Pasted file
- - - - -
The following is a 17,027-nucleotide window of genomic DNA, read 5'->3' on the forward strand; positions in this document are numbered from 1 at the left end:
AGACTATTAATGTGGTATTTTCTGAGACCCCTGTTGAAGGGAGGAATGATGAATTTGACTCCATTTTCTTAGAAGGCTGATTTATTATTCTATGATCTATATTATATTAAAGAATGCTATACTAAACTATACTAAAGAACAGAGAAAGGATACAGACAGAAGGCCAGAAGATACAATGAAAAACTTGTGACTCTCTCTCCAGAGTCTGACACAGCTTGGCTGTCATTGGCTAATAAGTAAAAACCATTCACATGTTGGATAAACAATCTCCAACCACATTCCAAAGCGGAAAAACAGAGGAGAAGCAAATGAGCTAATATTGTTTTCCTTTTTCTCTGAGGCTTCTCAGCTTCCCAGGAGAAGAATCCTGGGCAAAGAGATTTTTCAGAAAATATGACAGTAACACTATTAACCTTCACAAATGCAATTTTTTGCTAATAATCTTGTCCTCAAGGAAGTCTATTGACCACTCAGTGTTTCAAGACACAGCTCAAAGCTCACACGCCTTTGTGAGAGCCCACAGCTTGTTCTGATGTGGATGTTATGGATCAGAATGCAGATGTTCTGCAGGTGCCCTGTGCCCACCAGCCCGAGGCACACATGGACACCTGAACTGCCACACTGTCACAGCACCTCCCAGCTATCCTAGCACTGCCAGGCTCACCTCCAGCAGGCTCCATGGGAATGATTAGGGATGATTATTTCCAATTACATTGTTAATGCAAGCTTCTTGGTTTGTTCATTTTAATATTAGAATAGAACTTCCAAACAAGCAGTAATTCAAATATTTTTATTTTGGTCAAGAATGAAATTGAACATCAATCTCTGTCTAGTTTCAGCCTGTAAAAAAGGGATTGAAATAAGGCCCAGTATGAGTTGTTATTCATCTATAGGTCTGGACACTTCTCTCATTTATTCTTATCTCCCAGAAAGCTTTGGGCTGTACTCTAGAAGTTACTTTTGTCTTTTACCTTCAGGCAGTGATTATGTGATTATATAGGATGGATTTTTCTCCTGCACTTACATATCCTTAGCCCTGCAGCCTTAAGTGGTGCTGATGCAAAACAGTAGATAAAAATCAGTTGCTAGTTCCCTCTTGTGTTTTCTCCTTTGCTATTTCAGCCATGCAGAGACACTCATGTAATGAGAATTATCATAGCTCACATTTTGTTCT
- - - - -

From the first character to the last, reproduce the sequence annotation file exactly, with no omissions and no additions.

The following is a 17,027-nucleotide window of genomic DNA, read 5'->3' on the forward strand; positions in this document are numbered from 1 at the left end:
AGACTATTAATGTGGTATTTTCTGAGACCCCTGTTGAAGGGAGGAATGATGAATTTGACTCCATTTTCTTAGAAGGCTGATTTATTATTCTATGATCTATATTATATTAAAGAATGCTATACTAAACTATACTAAAGAACAGAGAAAGGATACAGACAGAAGGCCAGAAGATACAATGAAAAACTTGTGACTCTCTCTCCAGAGTCTGACACAGCTTGGCTGTCATTGGCTAATAAGTAAAAACCATTCACATGTTGGATAAACAATCTCCAACCACATTCCAAAGCGGAAAAACAGAGGAGAAGCAAATGAGCTAATATTGTTTTCCTTTTTCTCTGAGGCTTCTCAGCTTCCCAGGAGAAGAATCCTGGGCAAAGAGATTTTTCAGAAAATATGACAGTAACACTATTAACCTTCACAAATGCAATTTTTTGCTAATAATCTTGTCCTCAAGGAAGTCTATTGACCACTCAGTGTTTCAAGACACAGCTCAAAGCTCACACGCCTTTGTGAGAGCCCACAGCTTGTTCTGATGTGGATGTTATGGATCAGAATGCAGATGTTCTGCAGGTGCCCTGTGCCCACCAGCCCGAGGCACACATGGACACCTGAACTGCCACACTGTCACAGCACCTCCCAGCTATCCTAGCACTGCCAGGCTCACCTCCAGCAGGCTCCATGGGAATGATTAGGGATGATTATTTCCAATTACATTGTTAATGCAAGCTTCTTGGTTTGTTCATTTTAATATTAGAATAGAACTTCCAAACAAGCAGTAATTCAAATATTTTTATTTTGGTCAAGAATGAAATTGAACATCAATCTCTGTCTAGTTTCAGCCTGTAAAAAAGGGATTGAAATAAGGCCCAGTATGAGTTGTTATTCATCTATAGGTCTGGACACTTCTCTCATTTATTCTTATCTCCCAGAAAGCTTTGGGCTGTACTCTAGAAGTTACTTTTGTCTTTTACCTTCAGGCAGTGATTATGTGATTATATAGGATGGATTTTTCTCCTGCACTTACATATCCTTAGCCCTGCAGCCTTAAGTGGTGCTGATGCAAAACAGTAGATAAAAATCAGTTGCTAGTTCCCTCTTGTGTTTTCTCCTTTGCTATTTCAGCCATGCAGAGACACTCATGTAATGAGAATTATCATAGCTCACATTTTGTTCT